On Wednesday night, Team Floss went karaoking. After Mangesh sang “I Believe I Can Fly,” Jessanne did her best Madonna impersonation while belting out “Like a Prayer,” and Winslow and I channeled The Lonely Island to perform “I’m On A Boat,” we wondered—just how did this craze get started?
Despite what you may have heard, karaoke isn’t Japanese for tone deaf. The word is a portmanteau of the Japanese kara, or empty, and oke, the shortened form of okesutora, or orchestra. The first machines were created by a musician named Daisuke Inoue in 1971. At the time, Inoue was living in Kobe and playing drums in a band that would accompany bar patrons when they wanted to sing. He told a reporter for The Guardian that he was a terrible musician, so he created a machine to play for him when he didn’t want to (or couldn’t). He had 11 machines constructed and leased them to local businesses.
By the ‘80s, karaoke was all over Japan. According to Forbes, America’s first karaoke bar opened in Los Angeles in 1982. By 2003—the first year of the Karaoke World Championships, which had participants from seven countries—karaoke had become a worldwide phenomenon.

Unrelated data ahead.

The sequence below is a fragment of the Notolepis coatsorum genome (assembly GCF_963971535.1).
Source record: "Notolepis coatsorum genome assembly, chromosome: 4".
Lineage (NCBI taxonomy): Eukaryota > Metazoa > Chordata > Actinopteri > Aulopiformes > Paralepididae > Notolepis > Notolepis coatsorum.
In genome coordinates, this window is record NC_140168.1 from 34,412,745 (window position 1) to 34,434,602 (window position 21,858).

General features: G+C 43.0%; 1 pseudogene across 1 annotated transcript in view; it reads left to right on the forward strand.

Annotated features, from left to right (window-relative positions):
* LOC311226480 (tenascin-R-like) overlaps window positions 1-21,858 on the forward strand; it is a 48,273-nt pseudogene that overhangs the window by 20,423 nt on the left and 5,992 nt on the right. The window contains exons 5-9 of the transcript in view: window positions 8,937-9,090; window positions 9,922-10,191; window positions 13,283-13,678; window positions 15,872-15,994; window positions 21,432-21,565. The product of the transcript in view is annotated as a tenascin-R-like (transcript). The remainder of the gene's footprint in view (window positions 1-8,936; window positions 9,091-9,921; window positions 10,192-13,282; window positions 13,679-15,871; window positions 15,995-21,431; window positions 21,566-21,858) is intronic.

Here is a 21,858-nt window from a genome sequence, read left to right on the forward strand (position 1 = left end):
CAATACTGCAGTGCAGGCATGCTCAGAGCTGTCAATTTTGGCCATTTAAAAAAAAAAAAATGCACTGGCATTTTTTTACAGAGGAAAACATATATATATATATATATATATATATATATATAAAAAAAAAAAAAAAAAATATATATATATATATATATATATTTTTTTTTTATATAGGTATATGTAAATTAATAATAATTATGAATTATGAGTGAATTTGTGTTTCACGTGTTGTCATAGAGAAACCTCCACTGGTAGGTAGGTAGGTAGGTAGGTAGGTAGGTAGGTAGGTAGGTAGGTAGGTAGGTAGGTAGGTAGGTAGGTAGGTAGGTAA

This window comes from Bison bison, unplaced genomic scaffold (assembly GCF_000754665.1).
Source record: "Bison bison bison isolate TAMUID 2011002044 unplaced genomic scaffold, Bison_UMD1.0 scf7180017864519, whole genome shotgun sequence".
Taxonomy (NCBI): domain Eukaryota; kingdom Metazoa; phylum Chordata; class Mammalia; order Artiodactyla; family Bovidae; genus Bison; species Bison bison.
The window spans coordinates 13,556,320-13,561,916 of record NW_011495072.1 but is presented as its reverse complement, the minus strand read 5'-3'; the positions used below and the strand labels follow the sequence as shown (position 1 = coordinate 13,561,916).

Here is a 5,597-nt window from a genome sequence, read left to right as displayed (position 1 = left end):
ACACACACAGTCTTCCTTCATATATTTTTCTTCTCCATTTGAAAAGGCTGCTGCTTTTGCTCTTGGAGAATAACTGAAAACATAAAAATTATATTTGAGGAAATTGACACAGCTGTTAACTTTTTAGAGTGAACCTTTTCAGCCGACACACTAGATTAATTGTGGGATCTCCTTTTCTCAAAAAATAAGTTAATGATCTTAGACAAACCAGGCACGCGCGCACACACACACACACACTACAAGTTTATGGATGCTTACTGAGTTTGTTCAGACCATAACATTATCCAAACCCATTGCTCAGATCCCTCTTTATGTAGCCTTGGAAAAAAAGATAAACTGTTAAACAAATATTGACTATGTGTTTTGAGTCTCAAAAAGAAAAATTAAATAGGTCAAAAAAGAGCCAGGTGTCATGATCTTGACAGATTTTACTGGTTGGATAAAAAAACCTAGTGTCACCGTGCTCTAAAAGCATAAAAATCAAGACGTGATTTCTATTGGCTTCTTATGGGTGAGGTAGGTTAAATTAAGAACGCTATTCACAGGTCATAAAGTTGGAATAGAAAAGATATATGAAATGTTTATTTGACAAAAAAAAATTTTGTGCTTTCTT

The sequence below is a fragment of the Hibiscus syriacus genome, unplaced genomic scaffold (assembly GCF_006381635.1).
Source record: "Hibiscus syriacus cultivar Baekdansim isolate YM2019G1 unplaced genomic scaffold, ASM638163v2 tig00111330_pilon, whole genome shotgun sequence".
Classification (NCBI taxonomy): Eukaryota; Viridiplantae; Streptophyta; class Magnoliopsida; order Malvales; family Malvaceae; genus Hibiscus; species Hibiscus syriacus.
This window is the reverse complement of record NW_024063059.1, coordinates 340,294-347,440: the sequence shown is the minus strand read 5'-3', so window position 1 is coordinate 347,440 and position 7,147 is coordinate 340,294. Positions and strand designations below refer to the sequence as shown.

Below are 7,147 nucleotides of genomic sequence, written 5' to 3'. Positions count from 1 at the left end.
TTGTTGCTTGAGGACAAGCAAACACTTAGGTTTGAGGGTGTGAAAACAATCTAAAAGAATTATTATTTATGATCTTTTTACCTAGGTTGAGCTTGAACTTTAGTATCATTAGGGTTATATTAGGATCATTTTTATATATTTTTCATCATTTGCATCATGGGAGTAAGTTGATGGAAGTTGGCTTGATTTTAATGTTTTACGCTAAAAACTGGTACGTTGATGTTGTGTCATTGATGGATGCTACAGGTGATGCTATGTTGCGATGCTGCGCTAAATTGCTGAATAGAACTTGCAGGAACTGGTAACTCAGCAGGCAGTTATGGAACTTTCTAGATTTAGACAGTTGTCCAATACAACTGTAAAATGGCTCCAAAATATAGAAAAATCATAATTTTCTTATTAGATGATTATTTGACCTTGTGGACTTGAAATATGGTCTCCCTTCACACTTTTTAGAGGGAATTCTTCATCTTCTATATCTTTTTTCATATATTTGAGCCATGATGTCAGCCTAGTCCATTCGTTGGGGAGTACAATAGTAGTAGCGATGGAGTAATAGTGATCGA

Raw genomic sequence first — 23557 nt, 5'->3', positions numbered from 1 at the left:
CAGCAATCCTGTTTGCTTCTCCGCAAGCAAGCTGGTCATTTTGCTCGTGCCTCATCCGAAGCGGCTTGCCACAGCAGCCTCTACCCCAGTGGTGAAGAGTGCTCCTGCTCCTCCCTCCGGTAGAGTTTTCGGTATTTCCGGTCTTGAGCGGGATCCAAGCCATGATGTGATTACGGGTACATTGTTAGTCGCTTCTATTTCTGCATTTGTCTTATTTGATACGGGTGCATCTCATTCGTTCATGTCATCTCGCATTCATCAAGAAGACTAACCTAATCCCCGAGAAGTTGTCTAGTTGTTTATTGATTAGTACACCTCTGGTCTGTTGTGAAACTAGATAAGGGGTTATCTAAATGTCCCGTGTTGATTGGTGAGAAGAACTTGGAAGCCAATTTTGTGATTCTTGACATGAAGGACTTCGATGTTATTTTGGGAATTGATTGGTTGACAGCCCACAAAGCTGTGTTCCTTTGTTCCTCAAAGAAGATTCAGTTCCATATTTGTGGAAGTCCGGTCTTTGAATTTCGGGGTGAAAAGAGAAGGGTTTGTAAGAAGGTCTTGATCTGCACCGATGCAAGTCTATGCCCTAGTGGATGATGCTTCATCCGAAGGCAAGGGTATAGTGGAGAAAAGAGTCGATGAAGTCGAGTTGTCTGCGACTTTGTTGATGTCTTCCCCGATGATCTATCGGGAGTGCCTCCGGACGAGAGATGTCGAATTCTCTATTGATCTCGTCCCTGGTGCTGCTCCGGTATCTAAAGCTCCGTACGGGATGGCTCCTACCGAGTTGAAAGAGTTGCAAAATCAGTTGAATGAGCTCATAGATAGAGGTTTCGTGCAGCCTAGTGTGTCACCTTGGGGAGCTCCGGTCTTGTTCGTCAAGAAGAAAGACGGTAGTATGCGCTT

Inoue never patented the karaoke machine, and, according to NPR, he earned almost no money from his invention. “I could have patented it but at the time I didn't have any idea,” he told The Guardian. “I just wanted to help some local artists in a local band so they could do some business." (A Filipino named Roberto del Rosario patented the Karaoke Sing Along System in 1975.) But what Inoue lacks in wealth, he’s made up in glory: In 1999, Time named him one of the most influential Asians of the century, and in 2004, he received the Ig Nobel Peace Prize, for providing—in the words of master of ceremonies Marc Abrahams—“an entirely new way for people to learn to tolerate each other.”
In his acceptance speech, Inoue said that “One time I had a dream to teach people to sing, so I invented karaoke. I didn't know it would be the start of something big. Now more than ever, I want to teach the world to sing, in perfect harmony.” He received the longest standing ovation the Ig Nobels had ever seen.